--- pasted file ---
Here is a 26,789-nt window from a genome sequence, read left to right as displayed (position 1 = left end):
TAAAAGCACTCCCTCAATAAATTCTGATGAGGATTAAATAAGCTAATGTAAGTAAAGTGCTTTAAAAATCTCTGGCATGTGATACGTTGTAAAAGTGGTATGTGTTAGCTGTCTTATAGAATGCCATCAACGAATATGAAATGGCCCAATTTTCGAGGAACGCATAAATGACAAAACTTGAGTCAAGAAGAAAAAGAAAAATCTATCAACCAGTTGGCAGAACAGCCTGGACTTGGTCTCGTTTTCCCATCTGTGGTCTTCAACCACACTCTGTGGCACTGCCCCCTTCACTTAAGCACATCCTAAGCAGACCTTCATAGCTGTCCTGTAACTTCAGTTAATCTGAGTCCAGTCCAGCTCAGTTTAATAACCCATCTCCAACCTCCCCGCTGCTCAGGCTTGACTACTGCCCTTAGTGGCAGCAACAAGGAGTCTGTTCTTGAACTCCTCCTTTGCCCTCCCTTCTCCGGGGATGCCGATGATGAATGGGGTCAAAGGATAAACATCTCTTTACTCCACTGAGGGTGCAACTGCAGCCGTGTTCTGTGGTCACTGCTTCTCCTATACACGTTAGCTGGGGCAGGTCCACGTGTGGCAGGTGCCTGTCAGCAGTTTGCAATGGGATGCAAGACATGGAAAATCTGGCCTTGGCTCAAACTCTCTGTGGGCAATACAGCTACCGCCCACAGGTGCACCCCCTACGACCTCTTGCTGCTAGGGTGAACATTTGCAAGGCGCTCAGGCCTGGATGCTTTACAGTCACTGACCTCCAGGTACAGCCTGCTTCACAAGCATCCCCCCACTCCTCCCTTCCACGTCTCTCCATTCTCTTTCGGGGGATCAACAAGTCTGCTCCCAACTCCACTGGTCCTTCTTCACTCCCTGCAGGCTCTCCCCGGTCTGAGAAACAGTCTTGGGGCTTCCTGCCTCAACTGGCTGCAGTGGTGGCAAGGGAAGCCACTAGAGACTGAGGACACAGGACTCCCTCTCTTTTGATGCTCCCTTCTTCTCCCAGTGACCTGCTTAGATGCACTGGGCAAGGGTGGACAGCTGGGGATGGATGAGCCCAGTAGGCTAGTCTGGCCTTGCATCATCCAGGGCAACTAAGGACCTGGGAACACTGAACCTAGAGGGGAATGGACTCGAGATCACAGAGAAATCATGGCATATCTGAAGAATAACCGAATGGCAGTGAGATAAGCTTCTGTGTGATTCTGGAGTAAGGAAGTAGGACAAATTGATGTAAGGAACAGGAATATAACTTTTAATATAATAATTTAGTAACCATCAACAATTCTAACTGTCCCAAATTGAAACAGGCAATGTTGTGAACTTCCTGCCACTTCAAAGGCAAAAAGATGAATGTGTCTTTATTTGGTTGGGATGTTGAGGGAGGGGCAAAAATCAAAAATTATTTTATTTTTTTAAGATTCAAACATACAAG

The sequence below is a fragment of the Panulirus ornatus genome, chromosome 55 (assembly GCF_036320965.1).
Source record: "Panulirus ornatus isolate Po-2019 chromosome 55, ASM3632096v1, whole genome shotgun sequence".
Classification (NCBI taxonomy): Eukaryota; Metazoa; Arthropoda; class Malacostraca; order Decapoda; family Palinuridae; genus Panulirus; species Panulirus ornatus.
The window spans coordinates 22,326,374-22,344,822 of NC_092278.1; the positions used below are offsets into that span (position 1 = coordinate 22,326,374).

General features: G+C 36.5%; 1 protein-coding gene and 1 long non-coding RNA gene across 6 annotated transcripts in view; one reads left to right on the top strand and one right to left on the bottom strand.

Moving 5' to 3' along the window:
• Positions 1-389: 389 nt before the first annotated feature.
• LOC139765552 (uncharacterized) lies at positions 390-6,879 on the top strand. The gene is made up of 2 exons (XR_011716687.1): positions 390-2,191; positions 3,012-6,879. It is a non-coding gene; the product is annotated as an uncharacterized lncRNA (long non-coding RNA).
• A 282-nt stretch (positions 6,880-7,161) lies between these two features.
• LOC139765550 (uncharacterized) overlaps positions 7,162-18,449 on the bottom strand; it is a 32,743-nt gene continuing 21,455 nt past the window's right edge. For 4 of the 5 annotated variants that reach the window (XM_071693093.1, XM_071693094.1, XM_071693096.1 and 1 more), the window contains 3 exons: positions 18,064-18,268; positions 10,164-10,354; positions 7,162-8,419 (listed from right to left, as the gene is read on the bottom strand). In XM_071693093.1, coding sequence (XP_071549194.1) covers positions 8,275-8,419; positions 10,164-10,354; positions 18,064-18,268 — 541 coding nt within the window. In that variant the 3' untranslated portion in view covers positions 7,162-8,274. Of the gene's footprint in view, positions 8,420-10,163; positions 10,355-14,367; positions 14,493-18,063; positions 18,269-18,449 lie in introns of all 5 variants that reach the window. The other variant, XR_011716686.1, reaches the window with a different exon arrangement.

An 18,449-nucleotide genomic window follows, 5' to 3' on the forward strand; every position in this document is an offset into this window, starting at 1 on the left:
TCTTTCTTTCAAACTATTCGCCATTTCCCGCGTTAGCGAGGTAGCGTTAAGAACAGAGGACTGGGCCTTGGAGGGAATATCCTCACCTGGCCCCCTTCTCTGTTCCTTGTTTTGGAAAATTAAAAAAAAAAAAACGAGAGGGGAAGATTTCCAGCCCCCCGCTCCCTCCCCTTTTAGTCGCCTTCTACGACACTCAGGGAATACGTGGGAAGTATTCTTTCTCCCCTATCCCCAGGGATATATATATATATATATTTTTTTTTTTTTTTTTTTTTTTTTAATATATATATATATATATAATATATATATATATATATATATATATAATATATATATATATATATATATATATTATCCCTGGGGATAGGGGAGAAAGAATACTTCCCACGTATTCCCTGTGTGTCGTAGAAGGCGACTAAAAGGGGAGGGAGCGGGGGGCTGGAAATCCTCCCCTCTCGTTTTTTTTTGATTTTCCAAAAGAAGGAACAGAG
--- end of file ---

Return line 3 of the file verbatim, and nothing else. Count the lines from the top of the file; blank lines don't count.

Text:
The sequence below is a fragment of the Panulirus ornatus genome, chromosome 55 (assembly GCF_036320965.1).